The teaching of values, the conviction to follow through on dreams and visions and a firm belief in God are what made Archbishop Spalding High School worthy of national recognition this year, Bishop William C. Newman, of the Baltimore Archdiocese, said Friday.
At the assembly in the auditorium, the school received its official banner from the U.S. Department of Education, which honored the school this summer by naming it a Blue Ribbon school -- the first Anne Arundel County school, public or private, to receive the honor.
"You have to have leadership, with a clear vision," said the bishop.
But he also praised the school for showing pride in the Gospels "by living it daily" and for believing, as Pope John Paul II said, "that 'God is confident in his young people.' "
"Archbishop Spalding High School has taken these two messages from the pope and integrated them into excellence in academics," Bishop Newman said.
Valerie Pajak Polyniak, a 1972 graduate who returned for the Blue Ribbon celebration, said she was moved by the words and the honor bestowed on the school.
"This truly is a special school, and it will always remain so," she said. "Coming here from public school was the best decision I ever made. It's made me a better person. Dreams can be met, and this is a good starting point."
Pat Hart, her economics teacher in 1972 and the only teacher who has been at the school since it opened in 1966, says the
best thing about Archbishop Spalding High is that "we don't need to wait until somebody else does something. We open the door. And we expect a lot from the students."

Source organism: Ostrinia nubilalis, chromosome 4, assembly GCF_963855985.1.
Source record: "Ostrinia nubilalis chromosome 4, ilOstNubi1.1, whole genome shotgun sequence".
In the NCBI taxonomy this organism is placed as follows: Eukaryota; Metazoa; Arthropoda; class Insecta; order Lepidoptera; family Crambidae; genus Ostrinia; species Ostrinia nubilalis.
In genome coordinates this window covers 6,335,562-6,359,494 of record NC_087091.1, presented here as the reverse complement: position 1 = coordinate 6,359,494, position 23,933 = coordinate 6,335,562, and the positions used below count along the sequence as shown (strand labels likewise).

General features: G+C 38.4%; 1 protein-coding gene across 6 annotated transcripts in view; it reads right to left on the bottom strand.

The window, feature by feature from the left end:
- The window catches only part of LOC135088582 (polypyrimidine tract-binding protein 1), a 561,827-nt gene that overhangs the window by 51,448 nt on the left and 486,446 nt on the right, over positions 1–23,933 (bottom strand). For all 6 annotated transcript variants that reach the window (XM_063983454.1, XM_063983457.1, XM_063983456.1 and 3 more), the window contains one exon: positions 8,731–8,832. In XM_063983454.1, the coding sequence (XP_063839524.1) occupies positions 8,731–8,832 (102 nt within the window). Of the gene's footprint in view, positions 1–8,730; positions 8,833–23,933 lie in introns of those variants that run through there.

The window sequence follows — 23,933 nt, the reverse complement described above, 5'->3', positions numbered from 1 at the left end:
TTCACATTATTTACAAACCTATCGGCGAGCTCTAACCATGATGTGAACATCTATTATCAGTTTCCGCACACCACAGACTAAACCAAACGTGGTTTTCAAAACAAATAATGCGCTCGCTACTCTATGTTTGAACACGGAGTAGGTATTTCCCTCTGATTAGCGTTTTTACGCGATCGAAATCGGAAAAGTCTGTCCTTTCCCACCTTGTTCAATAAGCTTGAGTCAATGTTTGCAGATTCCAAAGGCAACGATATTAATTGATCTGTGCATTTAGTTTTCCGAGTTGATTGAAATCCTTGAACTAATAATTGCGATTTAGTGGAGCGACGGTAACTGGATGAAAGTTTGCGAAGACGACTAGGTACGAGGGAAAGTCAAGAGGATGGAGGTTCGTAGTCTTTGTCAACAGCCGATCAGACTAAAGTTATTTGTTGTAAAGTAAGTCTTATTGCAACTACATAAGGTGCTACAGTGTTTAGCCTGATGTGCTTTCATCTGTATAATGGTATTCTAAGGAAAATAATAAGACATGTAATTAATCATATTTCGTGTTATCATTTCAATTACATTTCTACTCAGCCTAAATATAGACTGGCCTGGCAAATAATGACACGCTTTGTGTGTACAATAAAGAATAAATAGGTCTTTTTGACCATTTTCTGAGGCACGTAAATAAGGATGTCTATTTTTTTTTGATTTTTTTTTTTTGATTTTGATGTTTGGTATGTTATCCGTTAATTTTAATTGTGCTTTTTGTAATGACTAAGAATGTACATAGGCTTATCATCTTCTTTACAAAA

But they don't mind.
"This award means we're getting the best education possible," said 14-year-old Kevin Angelis, a freshman. "I plan to go to college; I want to be an architect, and I take my studies very seriously."
Karina Wzientek, a 17-year-old senior, said the award has given her and her classmates a renewed sense of pride in the school. "Even outside the school, people are commenting on the award," she said.
That recognition is not to be taken lightly either, said Al Sanders, the WJZ-TV anchor who was the main speaker Friday. Nor should the lessons students are learning about the importance of setting goals and following their dreams be forgotten after they've earned their diplomas.
"Being here takes me back to the dark ages when I was in high school, in 1957 in St. Louis, Mo.," Mr. Sanders said. "And a young Annie Mae Bullock sang the national anthem, and we held our ears because it was so bad. We were a school of dreamers, and the speaker that day told us not to be afraid to dream. I want to tell you that it's important to walk out of high school in pursuit of something -- to have something to work for. . . . Annie Mae Bullock did. Her name now is Tina Turner."